Do you use images to tell stories? Do you include images with your stories? Have you ever noticed the kinds of posts that you tend to click on the most? For me, I click on posts with photos of friends, dogs, cats, GREAT graphics, big trucks, and deer. I like short videos, too: dogs, cool music, funny stuff, and sometimes the weird and whacky (if the preview image is interesting enough).
When posts on social media feeds are all text, we tend to skim over them because nothing catches our eye.
Even on the business platform LinkedIn, articles with a good preview will get more hits than one with no preview. While we’re talking about LinkedIn and images, if I get an invitation to connect from someone without a profile photo, just the default icon, forget connecting unless I know you personally. It feels like these people are either hiding behind the icon, lazy, or have no idea how to add a photo.
Good profile photos build recognition, and relationships. As you communicate out to your social network, people feel a real connection to you because your face becomes familiar – it’s part of your personal story and brand.
There’s a lot of research online about the positive effects of visual content:
So what kind of visual content should you create? Here are 5 IDEAS and some things to keep in mind.
1. Your Own Photos. Choose or take photos relevant to your social media posts, blog articles, or newsletter topic. Cell phone camera image quality is improving all the time. I’ve even seen contests for iPhone photography – WOW, great stuff! Make sure your photos are in focus. Crop images to remove unnecessary parts. Try some of the editing features built into your phone or camera, you can change the color space, add filters, remove red eye, and do other cool things. For protection of your property (the photos), watermark your original photos before posting. You can add your business or personal name and © year along the edge, or even faded and angled across the image so it doesn’t interfere.
2. Graphical Quotes. Use an original photo, patterned background graphic, or even a colored box. Layer the quote text on top with interesting fonts, text treatments, colors, or filters. Relevant and inspirational quotes will quickly strike a chord, and be readily shared by your readers and followers. By all means, share other people’s graphical quotes, too! Start a collection. Subscribe to different quote-of-the-day feeds. There are endless relevant quotes to share.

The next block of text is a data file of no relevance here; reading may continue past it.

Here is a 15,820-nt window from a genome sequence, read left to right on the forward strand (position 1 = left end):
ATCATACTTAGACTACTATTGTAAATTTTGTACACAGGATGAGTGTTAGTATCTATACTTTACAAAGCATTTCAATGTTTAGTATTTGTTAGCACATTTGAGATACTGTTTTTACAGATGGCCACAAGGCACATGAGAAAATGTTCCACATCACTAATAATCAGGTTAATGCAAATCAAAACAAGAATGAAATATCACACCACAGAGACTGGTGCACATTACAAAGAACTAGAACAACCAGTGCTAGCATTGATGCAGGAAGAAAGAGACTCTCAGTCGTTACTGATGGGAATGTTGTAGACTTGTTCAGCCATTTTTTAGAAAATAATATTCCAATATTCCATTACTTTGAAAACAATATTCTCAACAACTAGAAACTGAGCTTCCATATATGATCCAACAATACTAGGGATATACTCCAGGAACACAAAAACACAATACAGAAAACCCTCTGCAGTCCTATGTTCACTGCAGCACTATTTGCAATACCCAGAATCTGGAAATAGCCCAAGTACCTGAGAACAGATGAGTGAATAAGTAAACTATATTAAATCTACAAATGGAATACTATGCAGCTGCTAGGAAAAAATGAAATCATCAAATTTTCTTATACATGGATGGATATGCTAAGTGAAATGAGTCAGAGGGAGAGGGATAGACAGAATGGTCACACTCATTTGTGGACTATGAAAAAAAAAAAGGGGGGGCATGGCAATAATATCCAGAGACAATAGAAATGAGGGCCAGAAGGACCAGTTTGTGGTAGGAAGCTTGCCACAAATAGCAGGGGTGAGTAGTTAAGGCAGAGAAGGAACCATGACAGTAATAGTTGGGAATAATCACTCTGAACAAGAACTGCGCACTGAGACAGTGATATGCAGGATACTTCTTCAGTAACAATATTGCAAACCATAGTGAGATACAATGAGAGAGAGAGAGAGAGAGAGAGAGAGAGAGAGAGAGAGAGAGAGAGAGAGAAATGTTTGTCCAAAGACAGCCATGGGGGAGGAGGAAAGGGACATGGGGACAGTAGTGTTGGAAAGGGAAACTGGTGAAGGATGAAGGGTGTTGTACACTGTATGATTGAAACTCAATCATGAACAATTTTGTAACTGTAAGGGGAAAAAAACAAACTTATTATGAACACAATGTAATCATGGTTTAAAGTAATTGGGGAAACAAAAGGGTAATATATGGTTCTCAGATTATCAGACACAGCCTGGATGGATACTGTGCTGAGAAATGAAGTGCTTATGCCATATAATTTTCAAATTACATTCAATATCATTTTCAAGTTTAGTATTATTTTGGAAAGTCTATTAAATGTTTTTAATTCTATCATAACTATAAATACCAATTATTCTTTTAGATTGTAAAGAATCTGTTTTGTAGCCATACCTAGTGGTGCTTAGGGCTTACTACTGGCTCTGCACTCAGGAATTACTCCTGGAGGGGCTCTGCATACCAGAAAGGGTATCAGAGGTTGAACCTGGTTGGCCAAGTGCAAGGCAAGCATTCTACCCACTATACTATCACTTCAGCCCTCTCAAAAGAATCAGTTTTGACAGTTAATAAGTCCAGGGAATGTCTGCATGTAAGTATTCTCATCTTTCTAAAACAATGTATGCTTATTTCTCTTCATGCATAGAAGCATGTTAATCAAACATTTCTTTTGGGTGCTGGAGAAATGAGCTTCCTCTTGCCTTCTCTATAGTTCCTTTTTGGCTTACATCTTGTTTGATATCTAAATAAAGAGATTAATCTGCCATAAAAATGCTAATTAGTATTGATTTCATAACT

3. Video Clips. Create short video clips with your phone or webcam. Share a quick tip that your audience can use right away, tell a joke, or share the view where you are at the moment. People really connect when they can hear you and see your smiling face! It’s much more personal.
4. Feature Images. When you share a link to your latest blog post, make sure you can choose and set the feature or preview image. It’s much more powerful when the preview image is related to your content, rather than the Mailchimp or Aweber default logo, or no image at all. For example, if you write about a customer, feature their logo, a photo of their product, or an infographic from their industry.
5. Draw Something. Try your hand at drawing a cartoon, share a rough sketch from a brainstorming session, scan hand written notes or doodles. I know, you can’t even draw straight line with a ruler, right? So what! Share part of who you are with a drawing you created. You might be surprised by the response.
You’ll notice all of these suggestions are about creating ORIGINAL visual content to tell stories with images. There are online resources where you can download “free” photos and graphics, and give proper credit and links to the creators, that could take people AWAY from your article or post. It’s safer, more fun, and more authentically YOU to share your own original visual content.
With all this data proving visual content trumps text only, and lots of ideas for creating it, now you need some tools and resources to help you with your own visual content creation.
There is a range of options and price points, and you should do some research to decide which tools will fit your needs and budget. Also, not everyone is comfortable learning new applications. Remember you can also hire someone to create visual content for you, or trade services.
At the high end of the price scale, and learning curve, is Adobe Creative Suite, which includes the applications Illustrator, Photoshop, and InDesign. These are powerful tools with a lot of options to create all kinds of visual content. Each of these tools offers a free trial. Photoshop has a subscription plan for $9.99/month. www.adobe.com
In the middle of the price range and learning curve are Microsoft Office tools: Powerpoint, Word, Paint, and Publisher. Plus the Mac counterparts (either installed already, or available for download, i.e. FREE): iPhoto, Pages, and Keynote. These tools do a decent job creating visual content, but they have limitations.
Some low cost and free online applications you can use include: www.canva.com, www.picmonkey.com, and www.gimp.org. These online tools offer free accounts, optional paid upgrades or image purchase, and user guides and tutorials. Plus, you can find free training courses with a couple of searches.
Now that you are armed with ideas and tools, start creating your own visual content! If you have favorite tools, resources, or ideas you’d like to share, let me know in the comments. If you know someone who wants to start creating visual content, please SHARE!